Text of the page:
There is now so much choice in this area that experimentation is a must. Traditional, thin rubber, pistol-style grips are still widely used but have also been joined in popularity by thicker putter grips using lighter materials. These grips are available in so many different thicknesses, weights, shapes, and tapers that the only way to address this point is through good old-fashioned trial and error. Read our guide on whether you should be using an oversized putter grip for more information.


Shaft technology in putters is certainly a growth area, with many manufacturers now offering specialty shafts for putters. Whilst many putters you will see at retail will still be fitted with a traditional steel shaft, graphite, and even multi-material shafts have been growing in popularity in recent years, with some focussed more on specific flexes for certain stroke types while others more focused on distributing mass in specific areas to alter the balance and swing weight of a putter.

Photo of Tommy Fleetwood using an LA Golf putter shaft

Tommy Fleetwood using a graphite putter shaft from LA Golf

(Image credit: Future)

Alternative putting styles

Putting is truly the most individual and open-to-interpretation area of the game. Even when watching golf at the highest level nowadays, it is rare to see the same method being implemented by any or all of the same group. Outside of different grips, such as the claw, pencil, and prayer grips, there are also some more extreme variations in technique. Arm-lock has become more and more popular in recent times, where a player using an over-length putter rests (it's important not to say anchors here!) the excess length against their forearm preventing any excess wrist motion or flicking. Bryson Dechambeau, Webb Simpson, and Matt Kuchar are some of the pros using the arm-lock method. The broom handle method is one that is still very popular out on tour, with players such as Bernhard Langer, Adam Scott, and Lucas Glover using this to great success.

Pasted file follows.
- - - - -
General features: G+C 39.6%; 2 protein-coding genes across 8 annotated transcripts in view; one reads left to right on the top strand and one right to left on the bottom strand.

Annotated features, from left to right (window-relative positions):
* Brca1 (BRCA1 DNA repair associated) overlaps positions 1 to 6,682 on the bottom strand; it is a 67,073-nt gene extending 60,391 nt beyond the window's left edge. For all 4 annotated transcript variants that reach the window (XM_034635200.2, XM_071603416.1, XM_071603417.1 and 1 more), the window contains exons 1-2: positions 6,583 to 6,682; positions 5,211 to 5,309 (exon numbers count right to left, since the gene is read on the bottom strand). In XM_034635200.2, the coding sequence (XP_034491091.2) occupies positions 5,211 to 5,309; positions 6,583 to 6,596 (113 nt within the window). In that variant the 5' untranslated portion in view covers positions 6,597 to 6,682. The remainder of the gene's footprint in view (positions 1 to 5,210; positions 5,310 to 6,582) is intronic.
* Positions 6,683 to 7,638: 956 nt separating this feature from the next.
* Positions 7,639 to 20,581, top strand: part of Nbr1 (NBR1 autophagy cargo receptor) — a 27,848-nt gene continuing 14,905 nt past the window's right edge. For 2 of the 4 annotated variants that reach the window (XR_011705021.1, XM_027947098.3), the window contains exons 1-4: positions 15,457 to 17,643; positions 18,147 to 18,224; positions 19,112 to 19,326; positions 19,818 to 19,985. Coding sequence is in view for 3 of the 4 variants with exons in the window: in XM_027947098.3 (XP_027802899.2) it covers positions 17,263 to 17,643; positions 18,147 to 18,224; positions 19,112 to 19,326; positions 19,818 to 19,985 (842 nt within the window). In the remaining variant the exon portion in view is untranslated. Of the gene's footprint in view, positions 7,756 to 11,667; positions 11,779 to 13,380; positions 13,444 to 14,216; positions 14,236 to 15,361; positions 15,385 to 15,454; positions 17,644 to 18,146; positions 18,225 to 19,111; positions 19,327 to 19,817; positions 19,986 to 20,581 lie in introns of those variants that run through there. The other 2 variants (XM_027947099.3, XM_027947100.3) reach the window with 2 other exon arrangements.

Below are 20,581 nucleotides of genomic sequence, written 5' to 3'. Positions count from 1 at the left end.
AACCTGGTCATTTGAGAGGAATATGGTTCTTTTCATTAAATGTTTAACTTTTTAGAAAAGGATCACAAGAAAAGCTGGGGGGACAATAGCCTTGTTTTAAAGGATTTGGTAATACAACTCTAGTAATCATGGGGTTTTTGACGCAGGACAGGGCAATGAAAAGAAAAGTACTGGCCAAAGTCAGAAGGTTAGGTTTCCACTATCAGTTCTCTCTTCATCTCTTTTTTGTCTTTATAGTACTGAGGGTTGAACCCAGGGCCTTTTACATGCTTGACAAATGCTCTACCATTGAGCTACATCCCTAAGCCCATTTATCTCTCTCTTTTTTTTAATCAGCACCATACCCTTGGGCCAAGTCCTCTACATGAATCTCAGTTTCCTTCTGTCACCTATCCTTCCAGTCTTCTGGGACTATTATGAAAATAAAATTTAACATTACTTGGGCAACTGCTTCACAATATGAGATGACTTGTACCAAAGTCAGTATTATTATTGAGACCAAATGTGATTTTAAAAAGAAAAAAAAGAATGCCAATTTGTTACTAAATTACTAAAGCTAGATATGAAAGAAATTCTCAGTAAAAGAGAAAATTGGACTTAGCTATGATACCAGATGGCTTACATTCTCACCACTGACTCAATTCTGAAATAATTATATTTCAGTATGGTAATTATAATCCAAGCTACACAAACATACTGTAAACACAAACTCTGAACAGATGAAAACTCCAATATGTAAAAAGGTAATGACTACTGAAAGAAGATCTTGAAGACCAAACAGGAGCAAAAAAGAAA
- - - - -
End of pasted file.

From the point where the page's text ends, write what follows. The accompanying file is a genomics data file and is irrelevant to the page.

These are some of the main areas of consideration when selecting a putter for yourself. There are many expert custom fitters available which would always be a good idea, but also experiment yourself and find your own preferences to establish your perfect putting formula. 

Joe Ferguson
Staff Writer


Joe has worked in the golf industry for nearly 20 years in a variety of roles. After a successful amateur career being involved in England squads at every age group, Joe completed his PGA degree qualification in 2014 as one of the top ten graduates in his training year and subsequently went on to become Head PGA Professional at Ryder Cup venue The Celtic Manor Resort. Equipment has always been a huge passion of Joe’s, and during his time at Celtic Manor, he headed up the National Fitting Centres for both Titleist and Taylormade.  He’s excited to bring his knowledge of hardware to Golf Monthly in the form of equipment reviews and buying advice. 

Joe lives in North Devon and still plays sporadically on the PGA West region circuit. His best round in recent years came earlier in 2023 where he managed a 9 under par 63 at Trevose GC in a Devon & Cornwall PGA Tournament.

Joe's current What's In The Bag? 

Driver: Ping G430 Max 10K 9 degree - Fujikura Ventus Red 6X 45.75"

Fairway wood: TaylorMade M2 Tour 2017, 13.5° - Mitsubishi Tensei 1K Pro White shaft 70TX

Irons: Callaway Apex CB 24'  3-11 - Project X LS 6.5 shafts

Wedges: TaylorMade MG4 54 and 60 degree - Dynamic Gold Tour Issue S400 shafts

Putter: Odyssey Toe Up #9

Ball: TaylorMade 2024 TP5x